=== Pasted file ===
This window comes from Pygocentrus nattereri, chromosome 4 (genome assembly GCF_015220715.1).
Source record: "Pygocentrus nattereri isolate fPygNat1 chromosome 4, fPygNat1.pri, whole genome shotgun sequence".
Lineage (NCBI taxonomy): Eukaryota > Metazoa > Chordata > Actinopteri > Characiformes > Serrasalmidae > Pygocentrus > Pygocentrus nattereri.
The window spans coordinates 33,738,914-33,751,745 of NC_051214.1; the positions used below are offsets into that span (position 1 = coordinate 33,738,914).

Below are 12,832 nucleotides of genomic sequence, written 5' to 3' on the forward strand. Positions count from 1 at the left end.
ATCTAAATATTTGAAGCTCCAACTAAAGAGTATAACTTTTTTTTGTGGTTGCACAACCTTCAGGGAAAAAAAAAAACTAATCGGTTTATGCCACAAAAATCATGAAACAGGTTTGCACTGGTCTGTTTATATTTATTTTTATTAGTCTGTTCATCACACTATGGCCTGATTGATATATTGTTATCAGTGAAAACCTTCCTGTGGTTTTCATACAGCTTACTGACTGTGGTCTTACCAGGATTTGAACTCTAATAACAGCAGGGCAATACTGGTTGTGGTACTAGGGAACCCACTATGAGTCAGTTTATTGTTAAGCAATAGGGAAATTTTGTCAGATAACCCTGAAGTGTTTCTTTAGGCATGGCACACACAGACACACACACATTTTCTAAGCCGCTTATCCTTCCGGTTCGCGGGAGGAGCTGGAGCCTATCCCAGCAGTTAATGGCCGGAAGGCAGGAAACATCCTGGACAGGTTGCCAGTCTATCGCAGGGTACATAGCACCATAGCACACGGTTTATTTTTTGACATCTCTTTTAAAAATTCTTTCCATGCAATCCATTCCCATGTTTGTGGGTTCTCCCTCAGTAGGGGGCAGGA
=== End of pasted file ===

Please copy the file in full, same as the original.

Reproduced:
This window comes from Pygocentrus nattereri, chromosome 4 (genome assembly GCF_015220715.1).
Source record: "Pygocentrus nattereri isolate fPygNat1 chromosome 4, fPygNat1.pri, whole genome shotgun sequence".
Lineage (NCBI taxonomy): Eukaryota > Metazoa > Chordata > Actinopteri > Characiformes > Serrasalmidae > Pygocentrus > Pygocentrus nattereri.
The window spans coordinates 33,738,914-33,751,745 of NC_051214.1; the positions used below are offsets into that span (position 1 = coordinate 33,738,914).

Below are 12,832 nucleotides of genomic sequence, written 5' to 3' on the forward strand. Positions count from 1 at the left end.
ATCTAAATATTTGAAGCTCCAACTAAAGAGTATAACTTTTTTTTGTGGTTGCACAACCTTCAGGGAAAAAAAAAAACTAATCGGTTTATGCCACAAAAATCATGAAACAGGTTTGCACTGGTCTGTTTATATTTATTTTTATTAGTCTGTTCATCACACTATGGCCTGATTGATATATTGTTATCAGTGAAAACCTTCCTGTGGTTTTCATACAGCTTACTGACTGTGGTCTTACCAGGATTTGAACTCTAATAACAGCAGGGCAATACTGGTTGTGGTACTAGGGAACCCACTATGAGTCAGTTTATTGTTAAGCAATAGGGAAATTTTGTCAGATAACCCTGAAGTGTTTCTTTAGGCATGGCACACACAGACACACACACATTTTCTAAGCCGCTTATCCTTCCGGTTCGCGGGAGGAGCTGGAGCCTATCCCAGCAGTTAATGGCCGGAAGGCAGGAAACATCCTGGACAGGTTGCCAGTCTATCGCAGGGTACATAGCACCATAGCACACGGTTTATTTTTTGACATCTCTTTTAAAAATTCTTTCCATGCAATCCATTCCCATGTTTGTGGGTTCTCCCTCAGTAGGGGGCAGGA